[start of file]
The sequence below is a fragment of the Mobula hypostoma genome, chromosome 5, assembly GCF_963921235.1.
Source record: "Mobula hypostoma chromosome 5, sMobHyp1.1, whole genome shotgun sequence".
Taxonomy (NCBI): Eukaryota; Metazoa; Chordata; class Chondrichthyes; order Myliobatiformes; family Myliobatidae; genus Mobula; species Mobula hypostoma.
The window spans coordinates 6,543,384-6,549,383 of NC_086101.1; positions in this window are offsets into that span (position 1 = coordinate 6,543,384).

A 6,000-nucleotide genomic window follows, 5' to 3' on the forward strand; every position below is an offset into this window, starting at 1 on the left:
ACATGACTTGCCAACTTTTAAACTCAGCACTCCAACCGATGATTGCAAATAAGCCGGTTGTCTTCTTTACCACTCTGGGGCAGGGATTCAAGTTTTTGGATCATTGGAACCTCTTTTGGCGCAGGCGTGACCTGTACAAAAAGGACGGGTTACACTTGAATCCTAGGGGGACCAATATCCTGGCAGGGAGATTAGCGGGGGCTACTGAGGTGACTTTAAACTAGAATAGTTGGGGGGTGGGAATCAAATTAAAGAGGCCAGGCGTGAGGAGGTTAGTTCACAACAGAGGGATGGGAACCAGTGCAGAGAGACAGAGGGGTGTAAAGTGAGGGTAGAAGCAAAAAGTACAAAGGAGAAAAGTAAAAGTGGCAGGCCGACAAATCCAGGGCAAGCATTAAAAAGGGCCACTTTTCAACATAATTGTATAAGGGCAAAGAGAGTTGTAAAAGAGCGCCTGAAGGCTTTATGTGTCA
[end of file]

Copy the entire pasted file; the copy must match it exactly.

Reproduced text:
The sequence below is a fragment of the Mobula hypostoma genome, chromosome 5, assembly GCF_963921235.1.
Source record: "Mobula hypostoma chromosome 5, sMobHyp1.1, whole genome shotgun sequence".
Taxonomy (NCBI): Eukaryota; Metazoa; Chordata; class Chondrichthyes; order Myliobatiformes; family Myliobatidae; genus Mobula; species Mobula hypostoma.
The window spans coordinates 6,543,384-6,549,383 of NC_086101.1; positions in this window are offsets into that span (position 1 = coordinate 6,543,384).

A 6,000-nucleotide genomic window follows, 5' to 3' on the forward strand; every position below is an offset into this window, starting at 1 on the left:
ACATGACTTGCCAACTTTTAAACTCAGCACTCCAACCGATGATTGCAAATAAGCCGGTTGTCTTCTTTACCACTCTGGGGCAGGGATTCAAGTTTTTGGATCATTGGAACCTCTTTTGGCGCAGGCGTGACCTGTACAAAAAGGACGGGTTACACTTGAATCCTAGGGGGACCAATATCCTGGCAGGGAGATTAGCGGGGGCTACTGAGGTGACTTTAAACTAGAATAGTTGGGGGGTGGGAATCAAATTAAAGAGGCCAGGCGTGAGGAGGTTAGTTCACAACAGAGGGATGGGAACCAGTGCAGAGAGACAGAGGGGTGTAAAGTGAGGGTAGAAGCAAAAAGTACAAAGGAGAAAAGTAAAAGTGGCAGGCCGACAAATCCAGGGCAAGCATTAAAAAGGGCCACTTTTCAACATAATTGTATAAGGGCAAAGAGAGTTGTAAAAGAGCGCCTGAAGGCTTTATGTGTCA